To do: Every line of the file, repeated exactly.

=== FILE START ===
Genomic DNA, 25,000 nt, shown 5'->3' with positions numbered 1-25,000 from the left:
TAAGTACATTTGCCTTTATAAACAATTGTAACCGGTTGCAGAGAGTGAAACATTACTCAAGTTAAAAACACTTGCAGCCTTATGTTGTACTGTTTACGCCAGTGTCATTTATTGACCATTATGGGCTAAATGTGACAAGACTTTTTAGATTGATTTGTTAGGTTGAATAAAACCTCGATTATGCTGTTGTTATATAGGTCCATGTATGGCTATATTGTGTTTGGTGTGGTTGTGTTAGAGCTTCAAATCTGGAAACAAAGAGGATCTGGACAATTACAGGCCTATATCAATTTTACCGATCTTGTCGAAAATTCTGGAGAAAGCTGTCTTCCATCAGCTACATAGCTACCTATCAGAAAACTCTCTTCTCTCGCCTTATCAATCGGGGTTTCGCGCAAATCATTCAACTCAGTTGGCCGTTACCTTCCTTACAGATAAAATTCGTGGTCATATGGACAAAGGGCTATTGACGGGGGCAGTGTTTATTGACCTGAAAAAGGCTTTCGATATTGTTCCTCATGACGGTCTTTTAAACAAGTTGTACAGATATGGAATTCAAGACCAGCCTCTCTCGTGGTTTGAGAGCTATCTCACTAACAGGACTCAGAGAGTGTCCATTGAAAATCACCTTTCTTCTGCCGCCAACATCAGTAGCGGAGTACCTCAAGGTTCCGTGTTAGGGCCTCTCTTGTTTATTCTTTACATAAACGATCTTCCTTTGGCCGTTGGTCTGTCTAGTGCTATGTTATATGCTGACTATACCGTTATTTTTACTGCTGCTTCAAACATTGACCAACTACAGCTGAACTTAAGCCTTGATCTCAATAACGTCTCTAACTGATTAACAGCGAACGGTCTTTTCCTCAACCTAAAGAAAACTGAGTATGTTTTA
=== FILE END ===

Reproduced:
Genomic DNA, 25,000 nt, shown 5'->3' with positions numbered 1-25,000 from the left:
TAAGTACATTTGCCTTTATAAACAATTGTAACCGGTTGCAGAGAGTGAAACATTACTCAAGTTAAAAACACTTGCAGCCTTATGTTGTACTGTTTACGCCAGTGTCATTTATTGACCATTATGGGCTAAATGTGACAAGACTTTTTAGATTGATTTGTTAGGTTGAATAAAACCTCGATTATGCTGTTGTTATATAGGTCCATGTATGGCTATATTGTGTTTGGTGTGGTTGTGTTAGAGCTTCAAATCTGGAAACAAAGAGGATCTGGACAATTACAGGCCTATATCAATTTTACCGATCTTGTCGAAAATTCTGGAGAAAGCTGTCTTCCATCAGCTACATAGCTACCTATCAGAAAACTCTCTTCTCTCGCCTTATCAATCGGGGTTTCGCGCAAATCATTCAACTCAGTTGGCCGTTACCTTCCTTACAGATAAAATTCGTGGTCATATGGACAAAGGGCTATTGACGGGGGCAGTGTTTATTGACCTGAAAAAGGCTTTCGATATTGTTCCTCATGACGGTCTTTTAAACAAGTTGTACAGATATGGAATTCAAGACCAGCCTCTCTCGTGGTTTGAGAGCTATCTCACTAACAGGACTCAGAGAGTGTCCATTGAAAATCACCTTTCTTCTGCCGCCAACATCAGTAGCGGAGTACCTCAAGGTTCCGTGTTAGGGCCTCTCTTGTTTATTCTTTACATAAACGATCTTCCTTTGGCCGTTGGTCTGTCTAGTGCTATGTTATATGCTGACTATACCGTTATTTTTACTGCTGCTTCAAACATTGACCAACTACAGCTGAACTTAAGCCTTGATCTCAATAACGTCTCTAACTGATTAACAGCGAACGGTCTTTTCCTCAACCTAAAGAAAACTGAGTATGTTTTA